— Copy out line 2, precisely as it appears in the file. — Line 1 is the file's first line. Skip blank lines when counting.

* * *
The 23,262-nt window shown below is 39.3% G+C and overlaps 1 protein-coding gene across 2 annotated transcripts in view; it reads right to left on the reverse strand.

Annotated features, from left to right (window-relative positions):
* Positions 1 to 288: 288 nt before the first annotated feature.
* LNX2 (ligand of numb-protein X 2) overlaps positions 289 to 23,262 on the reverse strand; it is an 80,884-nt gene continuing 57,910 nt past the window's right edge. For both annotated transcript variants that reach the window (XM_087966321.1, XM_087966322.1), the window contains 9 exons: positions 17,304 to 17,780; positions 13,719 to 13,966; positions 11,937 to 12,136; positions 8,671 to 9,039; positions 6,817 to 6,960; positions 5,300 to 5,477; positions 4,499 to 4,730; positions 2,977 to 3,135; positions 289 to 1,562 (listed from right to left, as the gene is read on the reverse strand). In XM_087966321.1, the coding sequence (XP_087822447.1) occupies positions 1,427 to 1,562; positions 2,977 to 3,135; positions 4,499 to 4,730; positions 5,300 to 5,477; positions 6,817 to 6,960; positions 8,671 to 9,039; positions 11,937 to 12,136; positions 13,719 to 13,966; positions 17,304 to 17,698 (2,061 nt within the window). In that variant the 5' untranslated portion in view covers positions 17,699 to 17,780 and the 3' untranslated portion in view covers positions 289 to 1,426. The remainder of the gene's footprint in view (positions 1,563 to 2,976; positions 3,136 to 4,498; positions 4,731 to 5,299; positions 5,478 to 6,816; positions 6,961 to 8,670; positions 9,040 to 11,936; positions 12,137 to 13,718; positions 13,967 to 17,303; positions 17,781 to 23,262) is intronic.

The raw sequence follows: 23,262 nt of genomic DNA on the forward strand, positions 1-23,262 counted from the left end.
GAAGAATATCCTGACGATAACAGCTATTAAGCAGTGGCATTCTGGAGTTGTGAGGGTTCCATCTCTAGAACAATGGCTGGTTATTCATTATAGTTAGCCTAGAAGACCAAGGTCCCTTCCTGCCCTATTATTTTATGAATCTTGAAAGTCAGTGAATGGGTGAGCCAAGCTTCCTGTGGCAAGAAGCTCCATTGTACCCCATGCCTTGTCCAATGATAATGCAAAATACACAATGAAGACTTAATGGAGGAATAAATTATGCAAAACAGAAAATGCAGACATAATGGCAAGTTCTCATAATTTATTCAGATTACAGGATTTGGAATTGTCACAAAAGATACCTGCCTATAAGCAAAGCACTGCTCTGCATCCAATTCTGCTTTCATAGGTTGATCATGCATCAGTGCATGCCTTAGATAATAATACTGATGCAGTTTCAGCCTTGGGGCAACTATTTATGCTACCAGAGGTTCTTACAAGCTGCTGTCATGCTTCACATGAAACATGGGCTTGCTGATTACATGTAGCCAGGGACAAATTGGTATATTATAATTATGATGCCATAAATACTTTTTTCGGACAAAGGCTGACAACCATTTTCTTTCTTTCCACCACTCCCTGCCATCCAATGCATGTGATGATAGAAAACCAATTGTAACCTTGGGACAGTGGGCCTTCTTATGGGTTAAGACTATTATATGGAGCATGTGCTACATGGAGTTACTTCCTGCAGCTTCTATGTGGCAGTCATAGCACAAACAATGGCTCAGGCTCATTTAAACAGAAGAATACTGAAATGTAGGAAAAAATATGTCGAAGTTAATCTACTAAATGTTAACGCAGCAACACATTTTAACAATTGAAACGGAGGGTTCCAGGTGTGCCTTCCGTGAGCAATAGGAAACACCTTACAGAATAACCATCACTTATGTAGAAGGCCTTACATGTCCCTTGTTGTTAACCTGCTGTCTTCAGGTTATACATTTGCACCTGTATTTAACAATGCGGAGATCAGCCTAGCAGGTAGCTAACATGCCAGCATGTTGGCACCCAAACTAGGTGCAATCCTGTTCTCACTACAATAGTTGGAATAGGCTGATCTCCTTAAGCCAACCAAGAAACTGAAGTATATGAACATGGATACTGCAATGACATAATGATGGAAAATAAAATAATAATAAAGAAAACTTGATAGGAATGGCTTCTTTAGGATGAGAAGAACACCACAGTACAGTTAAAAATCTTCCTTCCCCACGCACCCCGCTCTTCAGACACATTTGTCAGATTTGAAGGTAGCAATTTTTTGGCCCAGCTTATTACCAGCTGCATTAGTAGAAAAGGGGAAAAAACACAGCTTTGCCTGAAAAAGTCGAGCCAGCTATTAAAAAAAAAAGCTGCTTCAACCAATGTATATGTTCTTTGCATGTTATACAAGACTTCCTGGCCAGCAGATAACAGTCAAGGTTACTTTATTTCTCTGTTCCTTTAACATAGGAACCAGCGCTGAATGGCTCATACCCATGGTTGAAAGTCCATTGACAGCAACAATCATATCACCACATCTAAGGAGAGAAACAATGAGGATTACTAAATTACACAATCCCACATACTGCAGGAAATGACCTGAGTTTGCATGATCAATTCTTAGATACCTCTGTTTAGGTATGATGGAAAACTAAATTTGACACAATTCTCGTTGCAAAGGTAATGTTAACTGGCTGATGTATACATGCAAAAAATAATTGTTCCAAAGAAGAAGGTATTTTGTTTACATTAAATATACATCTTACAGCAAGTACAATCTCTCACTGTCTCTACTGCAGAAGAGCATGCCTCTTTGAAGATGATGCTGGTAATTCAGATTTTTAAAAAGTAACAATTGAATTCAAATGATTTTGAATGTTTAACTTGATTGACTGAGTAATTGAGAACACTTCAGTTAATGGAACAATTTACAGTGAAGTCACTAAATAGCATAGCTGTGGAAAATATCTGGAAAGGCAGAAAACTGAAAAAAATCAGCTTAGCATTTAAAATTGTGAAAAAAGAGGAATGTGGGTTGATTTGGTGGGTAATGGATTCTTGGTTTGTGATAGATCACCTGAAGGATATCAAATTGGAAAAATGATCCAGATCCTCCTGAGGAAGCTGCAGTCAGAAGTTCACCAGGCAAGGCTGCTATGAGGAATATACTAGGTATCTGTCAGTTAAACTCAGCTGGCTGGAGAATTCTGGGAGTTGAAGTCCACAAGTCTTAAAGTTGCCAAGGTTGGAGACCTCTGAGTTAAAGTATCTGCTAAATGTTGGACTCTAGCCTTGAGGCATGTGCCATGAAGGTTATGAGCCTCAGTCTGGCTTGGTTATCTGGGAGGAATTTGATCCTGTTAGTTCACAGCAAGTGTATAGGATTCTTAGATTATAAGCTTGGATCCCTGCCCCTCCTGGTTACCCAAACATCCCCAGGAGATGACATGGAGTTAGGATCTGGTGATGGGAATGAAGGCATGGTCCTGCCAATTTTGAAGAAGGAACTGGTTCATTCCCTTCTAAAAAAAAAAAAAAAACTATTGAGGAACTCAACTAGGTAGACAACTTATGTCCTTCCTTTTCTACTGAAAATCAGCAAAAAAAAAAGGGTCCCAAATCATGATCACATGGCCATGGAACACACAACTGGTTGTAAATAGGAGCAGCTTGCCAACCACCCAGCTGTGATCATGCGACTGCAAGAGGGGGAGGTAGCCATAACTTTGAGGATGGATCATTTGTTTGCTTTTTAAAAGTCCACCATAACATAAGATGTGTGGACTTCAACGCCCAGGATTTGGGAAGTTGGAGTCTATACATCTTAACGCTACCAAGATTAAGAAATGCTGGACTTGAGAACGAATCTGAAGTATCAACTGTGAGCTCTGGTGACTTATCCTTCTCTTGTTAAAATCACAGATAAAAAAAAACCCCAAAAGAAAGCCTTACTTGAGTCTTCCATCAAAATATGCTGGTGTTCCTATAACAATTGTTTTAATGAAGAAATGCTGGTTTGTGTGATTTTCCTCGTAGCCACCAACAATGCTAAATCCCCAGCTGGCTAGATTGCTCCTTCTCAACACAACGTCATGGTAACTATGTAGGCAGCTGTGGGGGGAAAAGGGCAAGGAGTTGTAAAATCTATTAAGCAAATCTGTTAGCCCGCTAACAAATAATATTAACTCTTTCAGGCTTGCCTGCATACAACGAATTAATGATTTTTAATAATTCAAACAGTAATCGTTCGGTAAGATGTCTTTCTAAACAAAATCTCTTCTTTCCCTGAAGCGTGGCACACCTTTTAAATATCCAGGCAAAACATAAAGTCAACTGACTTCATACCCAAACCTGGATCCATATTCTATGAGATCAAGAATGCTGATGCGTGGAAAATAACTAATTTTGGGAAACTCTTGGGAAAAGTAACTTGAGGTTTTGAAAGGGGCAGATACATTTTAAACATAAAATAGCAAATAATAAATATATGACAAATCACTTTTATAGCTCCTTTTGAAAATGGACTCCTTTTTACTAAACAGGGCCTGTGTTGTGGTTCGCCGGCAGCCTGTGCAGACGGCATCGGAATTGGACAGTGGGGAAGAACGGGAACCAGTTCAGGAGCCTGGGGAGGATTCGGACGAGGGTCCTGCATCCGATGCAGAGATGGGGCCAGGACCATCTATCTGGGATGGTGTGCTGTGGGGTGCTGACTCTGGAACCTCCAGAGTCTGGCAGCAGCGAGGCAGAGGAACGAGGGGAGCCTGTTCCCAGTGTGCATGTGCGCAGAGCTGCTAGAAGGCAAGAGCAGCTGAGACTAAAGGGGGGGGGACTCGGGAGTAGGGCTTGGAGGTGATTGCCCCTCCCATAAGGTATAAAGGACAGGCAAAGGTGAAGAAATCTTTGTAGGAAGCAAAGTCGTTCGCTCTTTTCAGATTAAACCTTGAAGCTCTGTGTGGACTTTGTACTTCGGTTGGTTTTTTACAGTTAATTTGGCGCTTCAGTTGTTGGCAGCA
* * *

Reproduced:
Annotated features, from left to right (window-relative positions):